New Hampshire had previously been an outlier in New England for its unusually strict criteria; most other states allowed those who lived, worked, or studied within their borders to access doses. The about-face from Sununu comes after he was criticized earlier this month for saying out-of-state college students should go back to their home states to be inoculated.

Arnie Arnesen, a radio host and former Democratic candidate for governor in the state, said students paying “full freight” to New Hampshire colleges deserved better treatment from state leaders.

Sununu said this week opening eligibility up was possible since New Hampshire residents “have first shot at” booking doses and so many are still available.

In some states, like Mississippi, vaccine hesitancy is part of the reason tens of thousands of appointments remain open.


Experts said it’s hard to say how big a role hesitancy is playing in New Hampshire. But the state’s demographics suggest that may be a concern.

Recent surveys have shown white evangelical Christians and Republicans are the most likely to say they will “definitely not” get vaccinated. Hesitancy is also higher among rural residents.

New Hampshire’s population is 90 percent white, and much of the state is rural.

A spokesman for Sununu did not respond to questions about whether vaccine hesitancy explains why the state has so many available appointments, but said more than 60 percent of New Hampshire’s adult population has already made the choice to be vaccinated.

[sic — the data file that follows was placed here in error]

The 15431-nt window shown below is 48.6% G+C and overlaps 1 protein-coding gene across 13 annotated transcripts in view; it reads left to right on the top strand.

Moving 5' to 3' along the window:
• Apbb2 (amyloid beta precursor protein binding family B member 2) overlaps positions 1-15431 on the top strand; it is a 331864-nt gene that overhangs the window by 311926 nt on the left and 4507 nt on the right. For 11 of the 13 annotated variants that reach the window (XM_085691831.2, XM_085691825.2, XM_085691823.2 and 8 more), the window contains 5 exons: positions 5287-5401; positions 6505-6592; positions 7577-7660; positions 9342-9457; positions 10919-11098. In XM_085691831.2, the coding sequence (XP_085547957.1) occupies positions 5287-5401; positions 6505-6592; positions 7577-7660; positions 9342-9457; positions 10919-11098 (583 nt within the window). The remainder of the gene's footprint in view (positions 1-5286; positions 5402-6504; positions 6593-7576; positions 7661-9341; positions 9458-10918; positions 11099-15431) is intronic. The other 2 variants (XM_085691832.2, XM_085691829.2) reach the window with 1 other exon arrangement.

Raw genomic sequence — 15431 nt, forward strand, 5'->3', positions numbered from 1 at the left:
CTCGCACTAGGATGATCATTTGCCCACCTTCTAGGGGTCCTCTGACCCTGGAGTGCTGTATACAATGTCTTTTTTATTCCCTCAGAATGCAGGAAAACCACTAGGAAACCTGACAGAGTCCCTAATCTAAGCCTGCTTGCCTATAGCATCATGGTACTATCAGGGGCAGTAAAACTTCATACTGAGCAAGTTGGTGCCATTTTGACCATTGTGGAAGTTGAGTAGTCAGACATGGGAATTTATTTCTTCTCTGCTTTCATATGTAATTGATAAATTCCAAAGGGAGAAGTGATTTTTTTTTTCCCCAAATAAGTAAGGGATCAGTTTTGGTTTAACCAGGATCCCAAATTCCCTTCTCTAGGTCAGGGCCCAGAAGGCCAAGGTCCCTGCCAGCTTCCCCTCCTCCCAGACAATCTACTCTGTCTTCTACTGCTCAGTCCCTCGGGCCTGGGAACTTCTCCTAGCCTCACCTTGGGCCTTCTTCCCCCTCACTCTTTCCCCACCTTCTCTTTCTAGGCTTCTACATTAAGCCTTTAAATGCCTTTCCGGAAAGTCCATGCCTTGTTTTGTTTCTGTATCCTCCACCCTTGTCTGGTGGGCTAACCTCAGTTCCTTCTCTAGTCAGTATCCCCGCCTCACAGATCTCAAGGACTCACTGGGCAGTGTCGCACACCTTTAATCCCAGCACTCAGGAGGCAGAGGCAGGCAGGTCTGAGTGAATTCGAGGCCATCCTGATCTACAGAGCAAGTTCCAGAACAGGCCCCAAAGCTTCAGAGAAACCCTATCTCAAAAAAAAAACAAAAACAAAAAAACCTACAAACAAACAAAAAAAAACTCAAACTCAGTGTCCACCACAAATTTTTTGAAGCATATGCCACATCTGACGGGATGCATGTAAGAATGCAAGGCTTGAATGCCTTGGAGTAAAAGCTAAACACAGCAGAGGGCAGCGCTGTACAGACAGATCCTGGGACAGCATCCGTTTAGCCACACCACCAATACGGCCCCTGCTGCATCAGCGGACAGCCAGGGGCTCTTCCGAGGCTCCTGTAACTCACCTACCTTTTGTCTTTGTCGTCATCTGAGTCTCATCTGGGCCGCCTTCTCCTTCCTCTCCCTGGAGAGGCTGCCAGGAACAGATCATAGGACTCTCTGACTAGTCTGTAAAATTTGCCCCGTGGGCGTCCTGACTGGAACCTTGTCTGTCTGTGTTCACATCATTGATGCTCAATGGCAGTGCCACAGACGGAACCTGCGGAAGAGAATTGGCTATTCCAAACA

“This early success demonstrates that Granite Staters are eager to receive the vaccine and that we’re well on our way to creating a protective bubble around much of our population,” Sununu said in a statement.

New Hampshire Health Commissioner Lori Shibinette said at a press conference this week that the state hoped to address vaccine hesitancy by supplying more doses to family doctors with the trust of their communities.

“That’s where you can overcome some of that hesitancy is with your primary care physician who you have a long, therapeutic, trusting relationship with,” Shibinette said.

It remains to be seen whether the rest of New England may open its doors for vaccine appointments, a step some experts support.

“Anything that can get more vaccine access to anyone . . . moves us in a positive direction,” said Gabriela Andujar Vazquez, an infectious disease physician at Tufts Medical Center. “From the public health standpoint, if that person’s in front of you and asking for the vaccine, I would advocate for giving it to them, even if they’re not a resident of the state.”


Representatives for Massachusetts Governor Charlie Baker and the state’s COVID-19 Command Center did not immediately return a request for comment.

“Maybe New Hampshire is the trendsetter,” Kates said.

Emma Platoff can be reached at Follow her @emmaplatoff.